We owe love to all, but there is an order to our duties especially emphasizing doing good to our own families and church, which does not conflict with doing good to all but rather reinforces it:
Ga 6:10 Therefore, as we have opportunity, let us do good to all people, especially to those who belong to the family [oikos] of believers.
For the Christian, beginning with care of one's own, one's oikoi of family and nation, one's church, is the necessary step to love of mankind. To love and imitate the Father who loves the Son, to love and imitate the God who loves his own oikos (as the church is called), to love and imitate the Bridegroom who loves His ecclesial bride, requires that we first serve our own children, oikos and brides. Love of oikos is so basic to God and so essential to what trust in Him requires that to neglect one's own, especially one's oikos, is to "disown the faith" and to become "worse than the unbeliever."

By contrast, "xenophobia" is the great sign of unbelief for the Human-Rights Religion (for fun, let's call it "the HoRroR"). Xenophobia is what the world calls special concern for one's own, one's family, one's church or one's nation. The Horror teaches serving one's own especially is a sign of hatred to others, rather than the starting point of all real universal love.

Unlike the Christian faith, the proponents of the Horror say nothing of our special duty to our own, especially our oikos. They don't speak of a child's human right to be raised by his own married father and mother. They don't lament the rise in illegitimacy and divorce-deprived children living with only parent. They don't speak of a human right to marital fidelity against adultery and other betrayals, or work to develop the special love of one man for one woman. They don't praise and support a wife's love of her own husband or children. They complain if too many women are out of the wage-slave workforce raising their own children and supporting their own families. They complain if it is to hard for a woman to divorce her husband. They complain about presumptions that children are best off with their own parents and define the "best interests" of children in distinction from their relation and duties to their own parents. They don't praise nations that look after their own.They seek to split peoples loyalty to one another in favor of global governance. They despise national citizenship and love "global citizenship."

We see the evil of denying orderly prioritization of love when our ruling cosmopolitan elites across so many nations daily justify neglecting and disadvantaging of their own peoples' interests by labeling any privileging of one's own nation as "xenophobic." Actually, it would be just as appropriate to say that they follow an absolute ethic of oikophobia. (Oikophobia is simply the descriptive complement of xenophobia; it is dislike of one's own leading to favoring strangers over one's family etc.)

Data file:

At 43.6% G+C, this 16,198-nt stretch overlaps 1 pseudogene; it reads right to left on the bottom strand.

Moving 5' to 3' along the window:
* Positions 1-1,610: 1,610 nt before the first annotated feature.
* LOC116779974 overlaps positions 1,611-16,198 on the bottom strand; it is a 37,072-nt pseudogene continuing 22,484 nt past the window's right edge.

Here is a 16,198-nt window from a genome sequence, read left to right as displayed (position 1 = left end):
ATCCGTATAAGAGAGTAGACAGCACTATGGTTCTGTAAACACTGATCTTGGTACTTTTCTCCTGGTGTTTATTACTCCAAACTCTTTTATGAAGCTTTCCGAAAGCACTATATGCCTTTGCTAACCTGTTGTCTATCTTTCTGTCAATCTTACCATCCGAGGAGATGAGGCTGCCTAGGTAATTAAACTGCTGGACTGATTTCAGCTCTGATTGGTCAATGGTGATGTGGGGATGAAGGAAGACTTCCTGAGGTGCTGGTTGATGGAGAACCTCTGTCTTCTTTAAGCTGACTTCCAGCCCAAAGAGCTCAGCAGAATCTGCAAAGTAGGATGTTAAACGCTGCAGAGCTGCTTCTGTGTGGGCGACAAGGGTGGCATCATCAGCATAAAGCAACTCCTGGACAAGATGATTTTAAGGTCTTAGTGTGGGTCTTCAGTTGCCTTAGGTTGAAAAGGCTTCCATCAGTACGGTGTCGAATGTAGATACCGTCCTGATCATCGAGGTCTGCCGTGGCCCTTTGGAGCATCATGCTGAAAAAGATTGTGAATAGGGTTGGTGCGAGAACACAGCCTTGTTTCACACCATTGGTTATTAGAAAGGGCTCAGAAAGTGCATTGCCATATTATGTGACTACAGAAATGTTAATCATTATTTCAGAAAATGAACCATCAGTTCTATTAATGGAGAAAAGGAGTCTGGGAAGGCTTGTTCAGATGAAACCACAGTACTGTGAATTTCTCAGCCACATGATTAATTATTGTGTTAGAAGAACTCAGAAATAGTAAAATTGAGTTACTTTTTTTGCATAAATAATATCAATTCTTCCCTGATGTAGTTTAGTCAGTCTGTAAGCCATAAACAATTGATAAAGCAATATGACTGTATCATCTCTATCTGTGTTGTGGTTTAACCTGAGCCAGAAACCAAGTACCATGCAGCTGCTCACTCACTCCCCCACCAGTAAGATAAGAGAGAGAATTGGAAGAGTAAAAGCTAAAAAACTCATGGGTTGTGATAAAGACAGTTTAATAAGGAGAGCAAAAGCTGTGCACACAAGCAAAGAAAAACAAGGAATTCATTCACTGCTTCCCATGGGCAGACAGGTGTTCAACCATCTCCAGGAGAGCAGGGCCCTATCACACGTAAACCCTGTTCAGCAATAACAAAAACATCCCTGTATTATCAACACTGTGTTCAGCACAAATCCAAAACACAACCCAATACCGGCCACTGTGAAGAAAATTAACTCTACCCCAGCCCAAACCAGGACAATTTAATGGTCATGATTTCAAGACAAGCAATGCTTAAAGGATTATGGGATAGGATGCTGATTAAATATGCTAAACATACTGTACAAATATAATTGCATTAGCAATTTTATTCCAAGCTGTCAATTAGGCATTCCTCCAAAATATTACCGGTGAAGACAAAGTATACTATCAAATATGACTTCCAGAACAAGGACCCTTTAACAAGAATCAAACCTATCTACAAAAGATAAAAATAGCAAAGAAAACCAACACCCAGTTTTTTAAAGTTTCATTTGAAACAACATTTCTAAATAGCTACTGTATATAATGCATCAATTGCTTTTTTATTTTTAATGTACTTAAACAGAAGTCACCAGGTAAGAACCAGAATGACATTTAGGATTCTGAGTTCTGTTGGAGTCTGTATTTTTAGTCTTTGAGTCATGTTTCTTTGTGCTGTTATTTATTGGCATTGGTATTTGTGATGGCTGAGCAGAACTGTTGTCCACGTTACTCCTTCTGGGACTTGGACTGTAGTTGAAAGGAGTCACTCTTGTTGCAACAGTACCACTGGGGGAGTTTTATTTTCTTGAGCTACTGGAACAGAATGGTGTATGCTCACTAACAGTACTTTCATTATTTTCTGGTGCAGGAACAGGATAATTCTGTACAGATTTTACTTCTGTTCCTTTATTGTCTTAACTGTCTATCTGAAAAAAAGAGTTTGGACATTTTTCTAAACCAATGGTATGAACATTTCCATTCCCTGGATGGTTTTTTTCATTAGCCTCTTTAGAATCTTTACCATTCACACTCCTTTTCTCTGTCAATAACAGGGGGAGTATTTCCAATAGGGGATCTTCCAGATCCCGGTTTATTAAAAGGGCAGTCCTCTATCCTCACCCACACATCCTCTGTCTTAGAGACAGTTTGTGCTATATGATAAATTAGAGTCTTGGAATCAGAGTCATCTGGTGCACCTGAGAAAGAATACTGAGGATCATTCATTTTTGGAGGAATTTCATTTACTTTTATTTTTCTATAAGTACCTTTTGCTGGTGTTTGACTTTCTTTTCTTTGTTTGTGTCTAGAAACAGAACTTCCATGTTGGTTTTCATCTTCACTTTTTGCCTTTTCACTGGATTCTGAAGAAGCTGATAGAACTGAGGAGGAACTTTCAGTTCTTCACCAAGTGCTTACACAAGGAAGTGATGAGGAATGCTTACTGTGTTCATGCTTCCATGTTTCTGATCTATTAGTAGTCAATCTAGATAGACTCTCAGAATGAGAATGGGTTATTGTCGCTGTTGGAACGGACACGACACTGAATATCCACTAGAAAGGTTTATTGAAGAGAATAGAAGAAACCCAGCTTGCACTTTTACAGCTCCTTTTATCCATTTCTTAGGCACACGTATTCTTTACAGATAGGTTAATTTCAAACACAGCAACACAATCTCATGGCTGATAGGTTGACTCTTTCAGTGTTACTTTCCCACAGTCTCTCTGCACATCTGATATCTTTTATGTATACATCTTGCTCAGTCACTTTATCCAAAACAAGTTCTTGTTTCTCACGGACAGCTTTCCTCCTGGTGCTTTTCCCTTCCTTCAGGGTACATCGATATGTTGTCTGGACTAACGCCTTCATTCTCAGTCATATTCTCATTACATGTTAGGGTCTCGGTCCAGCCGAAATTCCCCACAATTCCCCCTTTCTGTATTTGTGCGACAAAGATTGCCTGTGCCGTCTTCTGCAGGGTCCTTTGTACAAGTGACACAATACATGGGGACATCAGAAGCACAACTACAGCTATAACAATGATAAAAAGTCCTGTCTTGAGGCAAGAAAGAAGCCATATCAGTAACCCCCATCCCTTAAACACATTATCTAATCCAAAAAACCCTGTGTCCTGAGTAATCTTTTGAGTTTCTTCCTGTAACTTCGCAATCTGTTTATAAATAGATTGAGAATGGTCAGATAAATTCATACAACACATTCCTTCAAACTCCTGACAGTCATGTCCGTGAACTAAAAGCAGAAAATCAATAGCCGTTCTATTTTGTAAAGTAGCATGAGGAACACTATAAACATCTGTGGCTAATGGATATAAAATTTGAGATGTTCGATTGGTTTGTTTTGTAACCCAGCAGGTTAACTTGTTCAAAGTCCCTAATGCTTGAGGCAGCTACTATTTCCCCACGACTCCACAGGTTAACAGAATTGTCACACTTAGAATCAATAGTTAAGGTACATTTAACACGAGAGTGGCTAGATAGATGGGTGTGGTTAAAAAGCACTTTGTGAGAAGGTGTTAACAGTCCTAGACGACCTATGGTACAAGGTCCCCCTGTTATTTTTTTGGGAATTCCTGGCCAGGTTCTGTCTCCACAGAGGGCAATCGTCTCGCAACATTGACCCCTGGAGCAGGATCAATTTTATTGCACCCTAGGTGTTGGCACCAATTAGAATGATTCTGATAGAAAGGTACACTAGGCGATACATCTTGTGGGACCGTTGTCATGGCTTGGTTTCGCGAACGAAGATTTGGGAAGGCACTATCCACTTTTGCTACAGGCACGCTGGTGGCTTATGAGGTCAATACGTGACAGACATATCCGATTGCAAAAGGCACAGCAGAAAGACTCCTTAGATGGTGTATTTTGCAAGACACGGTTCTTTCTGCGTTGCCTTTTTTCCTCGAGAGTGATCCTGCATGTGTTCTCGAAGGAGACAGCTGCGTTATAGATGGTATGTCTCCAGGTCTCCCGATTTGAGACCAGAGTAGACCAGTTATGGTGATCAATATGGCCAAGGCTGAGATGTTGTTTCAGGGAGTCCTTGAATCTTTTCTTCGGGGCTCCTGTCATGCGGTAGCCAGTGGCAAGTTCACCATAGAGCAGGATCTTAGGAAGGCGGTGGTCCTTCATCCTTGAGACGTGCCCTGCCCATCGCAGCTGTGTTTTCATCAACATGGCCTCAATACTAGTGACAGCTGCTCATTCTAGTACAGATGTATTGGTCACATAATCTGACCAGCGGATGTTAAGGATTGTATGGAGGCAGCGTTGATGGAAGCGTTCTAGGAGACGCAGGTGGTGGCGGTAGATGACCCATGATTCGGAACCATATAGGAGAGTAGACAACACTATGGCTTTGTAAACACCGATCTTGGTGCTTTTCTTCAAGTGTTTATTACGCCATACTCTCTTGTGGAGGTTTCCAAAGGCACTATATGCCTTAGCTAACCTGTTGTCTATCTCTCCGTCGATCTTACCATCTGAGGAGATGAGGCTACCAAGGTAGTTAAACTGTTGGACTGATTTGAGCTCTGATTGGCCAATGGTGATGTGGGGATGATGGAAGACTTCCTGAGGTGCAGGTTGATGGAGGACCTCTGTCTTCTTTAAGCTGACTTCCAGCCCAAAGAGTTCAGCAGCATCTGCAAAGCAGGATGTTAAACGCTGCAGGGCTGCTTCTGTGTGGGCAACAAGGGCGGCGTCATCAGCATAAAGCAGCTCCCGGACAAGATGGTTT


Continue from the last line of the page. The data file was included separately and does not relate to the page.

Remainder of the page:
Even Christians, following the elite example and aspiring to gain status from the elites by aping it, are coming to confuse the appropriate order of love, thinking that it is a duty to help strangers before one's own family and nation. There is a duty to help strangers, but it does not compete as a rival to the duty to one's own. Every man is a neighbor who is owed love, but this love begins by serving my own, especially my oikos. We are all prone to ape the manner of the rich and powerful who make a show of putting their own neighbors last. But it is sad to see some Christians abandoning the teachings of Scriptures to adopt the oikos-hating ethos of the world.

This news story, for example, of the Vatican's taking Muslim refugees to Italy instead of Christian refugees from the same camp fleeing Muslims illustrates this spirit, though one hopes the story is more complicated than presented. With the media in view and the goal of shaming the EU to take in more Muslim refugees, it is better symbolism for the Vatican to take Muslims over Christians. To make a good news story, one understands the necessity. Surely, one sees the work of a Good Samaritan more clearly because a man from Samaria does not share the religion or ethnicity of the injured Jew whom he helps. If one would appear as a Good Samaritan, then it is better to help those of another religion. But Jesus did not teach that aid should be given first to those outside one's household when those inside are also in need. To the contrary, he excoriates those who use religion as an excuse to violate their first duties to their own: